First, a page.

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Theresa May says Trump's retweets of Britain First were 'wrong' - but he's still welcome to visit

A Trump spokesperson says that whether the videos are accurate or not is unimportant.

Image: PA Wire/PA Images

IN A RARE rebuke to Britain’s closest ally, British Prime Minister Theresa May’s spokesman said that US President Donald Trump was wrong to retweet videos posted by a leader of a British far-right group.

However, Downing St rejected calls from opposition lawmakers to revoke Trump’s invitation to pay a state visit to Britain.

Trump caused a stir after retweeting three videos from the account of deputy Britain First leader Jayda Fransen, purporting to show violence by Muslims. The veracity of at least one of the videos has been questioned by Dutch media.

The tiny extremist group, meanwhile, appeared delighted at the publicity boost from a leader with almost 44 million Twitter followers.

In response, Labour Party lawmaker David Lammy tweeted: “@realDonaldTrump you are not welcome in my country and my city.”

Another Labour legislator, Chuka Umunna, said Trump’s invitation to visit Britain “should be withdrawn”.

Lawmaker Chris Bryant went so far as saying that Trump should be arrested for inciting religious hatred if he came to the UK.

May announced in January that Trump had accepted an invitation for a state visit to Britain, one of the biggest honours the country can bestow on foreign leaders. Almost a year later, no date has been set, and opponents of Trump have vowed to stage large protests if he does come.

May’s spokesman, James Slack, said it was “wrong” for the president to have retweeted Britain First as the group seeks to divide communities through its use of “hateful narratives which peddle lies and stoke tensions.”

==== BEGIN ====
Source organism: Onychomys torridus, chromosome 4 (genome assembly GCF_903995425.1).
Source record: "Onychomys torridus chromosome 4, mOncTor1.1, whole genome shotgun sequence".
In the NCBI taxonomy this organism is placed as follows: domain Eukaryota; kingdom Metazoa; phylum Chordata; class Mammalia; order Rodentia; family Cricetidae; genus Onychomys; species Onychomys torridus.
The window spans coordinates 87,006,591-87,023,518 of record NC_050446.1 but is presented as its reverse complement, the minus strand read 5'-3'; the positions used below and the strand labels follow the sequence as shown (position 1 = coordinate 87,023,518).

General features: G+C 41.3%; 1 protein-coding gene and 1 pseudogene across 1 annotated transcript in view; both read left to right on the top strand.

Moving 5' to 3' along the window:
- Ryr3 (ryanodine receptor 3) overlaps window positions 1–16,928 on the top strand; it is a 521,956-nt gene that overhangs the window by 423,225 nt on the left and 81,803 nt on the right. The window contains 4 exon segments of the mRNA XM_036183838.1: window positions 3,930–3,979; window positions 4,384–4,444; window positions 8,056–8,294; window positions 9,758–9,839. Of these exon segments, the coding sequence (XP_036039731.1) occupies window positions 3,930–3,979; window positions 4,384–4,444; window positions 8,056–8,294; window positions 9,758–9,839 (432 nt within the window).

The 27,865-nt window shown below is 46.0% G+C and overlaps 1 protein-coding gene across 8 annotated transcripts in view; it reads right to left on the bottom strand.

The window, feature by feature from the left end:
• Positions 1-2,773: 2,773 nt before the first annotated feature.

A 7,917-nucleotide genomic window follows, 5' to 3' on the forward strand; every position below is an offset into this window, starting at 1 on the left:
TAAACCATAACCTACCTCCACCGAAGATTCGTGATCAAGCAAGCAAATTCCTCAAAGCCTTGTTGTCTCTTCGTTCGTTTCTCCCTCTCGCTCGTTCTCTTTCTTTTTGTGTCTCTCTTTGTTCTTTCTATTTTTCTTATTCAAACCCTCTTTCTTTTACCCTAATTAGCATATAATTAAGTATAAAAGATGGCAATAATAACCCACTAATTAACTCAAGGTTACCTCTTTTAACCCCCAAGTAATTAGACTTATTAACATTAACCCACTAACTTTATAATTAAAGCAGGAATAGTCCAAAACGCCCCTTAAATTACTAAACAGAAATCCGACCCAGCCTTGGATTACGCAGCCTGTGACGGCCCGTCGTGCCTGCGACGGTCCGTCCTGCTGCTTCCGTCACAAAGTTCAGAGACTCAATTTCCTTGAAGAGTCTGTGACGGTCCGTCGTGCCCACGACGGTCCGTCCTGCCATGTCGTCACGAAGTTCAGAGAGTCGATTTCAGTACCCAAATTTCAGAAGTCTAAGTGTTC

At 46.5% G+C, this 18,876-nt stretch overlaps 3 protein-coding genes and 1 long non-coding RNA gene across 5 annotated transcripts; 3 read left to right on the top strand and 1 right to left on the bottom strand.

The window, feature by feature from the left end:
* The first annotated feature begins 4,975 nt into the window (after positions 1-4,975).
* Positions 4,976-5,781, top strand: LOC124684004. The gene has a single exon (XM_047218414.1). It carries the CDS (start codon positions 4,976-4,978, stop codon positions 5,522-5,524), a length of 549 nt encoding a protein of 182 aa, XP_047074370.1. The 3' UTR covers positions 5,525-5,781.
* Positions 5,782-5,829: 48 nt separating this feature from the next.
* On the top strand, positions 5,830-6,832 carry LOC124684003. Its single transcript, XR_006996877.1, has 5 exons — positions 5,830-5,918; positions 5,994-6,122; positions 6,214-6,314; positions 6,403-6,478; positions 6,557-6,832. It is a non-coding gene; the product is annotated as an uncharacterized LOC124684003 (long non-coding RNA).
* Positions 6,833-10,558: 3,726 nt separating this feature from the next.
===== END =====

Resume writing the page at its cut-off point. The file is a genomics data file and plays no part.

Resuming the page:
But May’s office said the state visit would not be canceled.

Trump Muslims Source: AP

Founded in 2011, Britain First opposes multiculturalism and what it calls the “Islamisation” of Britain.

Small but publicity-savvy, it has staged direct-action protests at mosques and is active on social media. The group regularly posts inflammatory videos purporting to show violence by Muslims, without context or supporting information.

Fransen, 31, was convicted last year of religiously aggravated harassment after hurling abuse at a Muslim woman wearing a hijab during what was billed as a “Christian patrol” in the town of Luton, north of London.

She currently faces four unrelated counts of harassment relating to leaflets and videos and a separate charge of hate speech.

The threat

White House spokeswoman Sarah Huckabee Sanders defended the retweets.

She said that she was not sure how Trump found the videos, but said their authenticity was not an issue.

“Whether it’s a real video, the threat is real and that is what the president is talking about.”

She says she had not discussed with the president how it could impact his relationship with May.

British authorities have warned about a growing threat from violent far-right extremism.

Read: Donald Trump has been retweeting anti-Muslim videos from a British far-right leader

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Associated Press

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